My husband works full time in the world of finance, but has the luxury of working remotely some of the week. I work as a consultant, and thus have some flexibility in my daily schedule. We began each day with working out whether or not we could ride together that day. Usually, we do our own thing during the week. It’s easier that way. This new goal, however, had us looking out for each other’s progress. We were partners in crime – doing our best to be flexible so that we could ride together and gradually extend and increase the intensity of our rides. The unexpected by-product was long stints of time together uninterrupted by phones, texts, emails, and other distractions. We talked about life, the future, and how it’s going to be when our youngest child is off to college in a year.
About three weeks into our training, our friends invited us to ride up a big climb in Santa Barbara– Gibraltar. I was unable to go, but Mason went. Gibraltar was the final climb in the Amgen Tour of California. It is not for the faint of heart. The day was hot, but Mason managed to stay with our pals, and had a newfound sense of confidence in his stamina. I, on the other hand, felt nervous. Though I’d packed in more miles than Mason during the year, I’d not yet faced a serious climbing challenge.
The next morning, Mason was off to work in LA, and I decided to assault the first portion of a steep climb called Figueroa Mountain in the Santa Ynez Valley. Our son confirmed that if I could make it to the gravel portion, it would provide solid climbing training for me. I was off. I had to stop several times, but I was feeling pretty good. The scenery was beautiful, and smells of sage and blooming wild flowers distracted me. I reached the gravel portion, and decided to push on. To my astonishment, I felt really good – I decided to continue. The Figueroa Mountain loop begins with a protracted steep climb, then shifts to an undulating gravel road, then to a steep paved descent. This is followed by a long, slow grind at about 4-5% climb before reaching another steep ascent. When I hit the long, slow grind, I began to wonder if I had made a rather stupid decision to do this alone.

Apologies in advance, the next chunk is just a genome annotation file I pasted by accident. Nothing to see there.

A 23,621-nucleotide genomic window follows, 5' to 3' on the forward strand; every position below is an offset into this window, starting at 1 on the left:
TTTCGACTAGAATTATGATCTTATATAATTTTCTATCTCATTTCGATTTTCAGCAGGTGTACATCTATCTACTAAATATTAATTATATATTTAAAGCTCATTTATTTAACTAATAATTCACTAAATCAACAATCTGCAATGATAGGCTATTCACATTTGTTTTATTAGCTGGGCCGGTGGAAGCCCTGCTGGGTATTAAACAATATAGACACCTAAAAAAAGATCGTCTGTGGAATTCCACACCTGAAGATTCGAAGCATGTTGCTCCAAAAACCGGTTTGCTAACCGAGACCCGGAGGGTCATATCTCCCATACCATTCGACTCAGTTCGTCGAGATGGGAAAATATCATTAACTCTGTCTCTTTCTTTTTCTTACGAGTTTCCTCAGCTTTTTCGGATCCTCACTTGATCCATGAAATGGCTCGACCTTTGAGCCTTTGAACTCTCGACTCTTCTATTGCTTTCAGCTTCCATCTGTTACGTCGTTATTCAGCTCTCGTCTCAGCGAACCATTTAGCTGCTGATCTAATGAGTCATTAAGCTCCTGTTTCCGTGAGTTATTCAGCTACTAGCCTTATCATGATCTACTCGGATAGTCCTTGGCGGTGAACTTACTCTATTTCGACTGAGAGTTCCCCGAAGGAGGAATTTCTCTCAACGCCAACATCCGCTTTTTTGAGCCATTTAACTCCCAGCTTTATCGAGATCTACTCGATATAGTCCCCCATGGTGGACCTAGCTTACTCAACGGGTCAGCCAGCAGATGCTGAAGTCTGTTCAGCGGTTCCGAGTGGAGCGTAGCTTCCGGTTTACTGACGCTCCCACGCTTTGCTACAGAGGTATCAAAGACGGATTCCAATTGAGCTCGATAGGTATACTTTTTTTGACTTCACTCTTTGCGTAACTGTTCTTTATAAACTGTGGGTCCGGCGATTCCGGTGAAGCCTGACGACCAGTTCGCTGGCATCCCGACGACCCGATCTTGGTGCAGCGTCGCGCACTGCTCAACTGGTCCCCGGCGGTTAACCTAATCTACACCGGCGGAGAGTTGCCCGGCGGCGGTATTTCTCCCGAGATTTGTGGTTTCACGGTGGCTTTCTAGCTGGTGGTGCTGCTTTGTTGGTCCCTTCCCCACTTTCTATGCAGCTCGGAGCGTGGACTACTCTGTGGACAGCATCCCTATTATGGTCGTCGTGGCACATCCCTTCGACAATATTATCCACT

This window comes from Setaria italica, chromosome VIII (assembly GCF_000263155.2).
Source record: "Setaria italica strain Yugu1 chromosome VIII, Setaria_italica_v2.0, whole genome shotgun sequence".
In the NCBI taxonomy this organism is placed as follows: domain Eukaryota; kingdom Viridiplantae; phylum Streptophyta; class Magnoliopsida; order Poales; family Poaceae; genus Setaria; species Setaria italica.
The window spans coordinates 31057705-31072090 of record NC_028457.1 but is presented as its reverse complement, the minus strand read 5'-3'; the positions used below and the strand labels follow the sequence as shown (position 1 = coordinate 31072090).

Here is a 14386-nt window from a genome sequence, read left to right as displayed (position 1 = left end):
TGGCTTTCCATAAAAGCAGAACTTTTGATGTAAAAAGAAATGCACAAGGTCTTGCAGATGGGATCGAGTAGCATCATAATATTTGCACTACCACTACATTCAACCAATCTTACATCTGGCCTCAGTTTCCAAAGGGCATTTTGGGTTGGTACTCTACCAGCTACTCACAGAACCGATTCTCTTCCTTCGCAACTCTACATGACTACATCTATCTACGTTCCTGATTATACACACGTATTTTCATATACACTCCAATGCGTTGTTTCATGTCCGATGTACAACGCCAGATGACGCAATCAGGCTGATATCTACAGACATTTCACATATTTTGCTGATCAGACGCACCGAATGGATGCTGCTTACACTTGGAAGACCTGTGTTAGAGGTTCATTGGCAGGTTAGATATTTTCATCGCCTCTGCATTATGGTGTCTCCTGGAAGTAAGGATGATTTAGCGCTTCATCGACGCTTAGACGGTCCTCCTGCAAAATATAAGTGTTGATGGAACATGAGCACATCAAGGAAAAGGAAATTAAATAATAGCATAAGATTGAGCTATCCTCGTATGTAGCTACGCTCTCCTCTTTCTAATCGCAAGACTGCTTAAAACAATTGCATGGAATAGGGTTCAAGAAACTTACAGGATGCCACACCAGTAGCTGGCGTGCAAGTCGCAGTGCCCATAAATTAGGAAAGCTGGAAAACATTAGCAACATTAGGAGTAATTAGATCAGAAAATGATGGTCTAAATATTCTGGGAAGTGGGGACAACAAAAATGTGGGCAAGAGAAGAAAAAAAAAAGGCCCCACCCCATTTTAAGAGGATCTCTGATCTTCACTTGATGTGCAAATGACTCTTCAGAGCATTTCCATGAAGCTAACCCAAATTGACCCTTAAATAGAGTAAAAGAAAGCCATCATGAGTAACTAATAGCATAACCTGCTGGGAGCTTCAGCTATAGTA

It began to feel as if I’d somehow passed through a wormhole into some barren Old Testament locale. The temperature had climbed rapidly, and nasty horseflies were swarming my dripping, salty face. I realized that if I looked down, the flies were a bit less pernicious, but the trade-off was drops of stinging, sunscreen-infused liquid running into my eyes. As I looked down through my burning vision, I noticed several earwigs on my handlebars and top tube. How in the heck did they climb onto my moving bike?! I know I’m going slowly, but not that slowly. It was then that I wondered if the wrath of God was truly upon me. The other flying insects were in fact earwigs. They fly. I drank water. I was beginning to wonder if the heat was getting to me. I half expected to see a burning bush nearby or snakes of fire slithering across the asphalt. As I finally managed to make my way out of the shadow of the valley of death, I saw the summit before me. My trial was over, and my confidence boosted.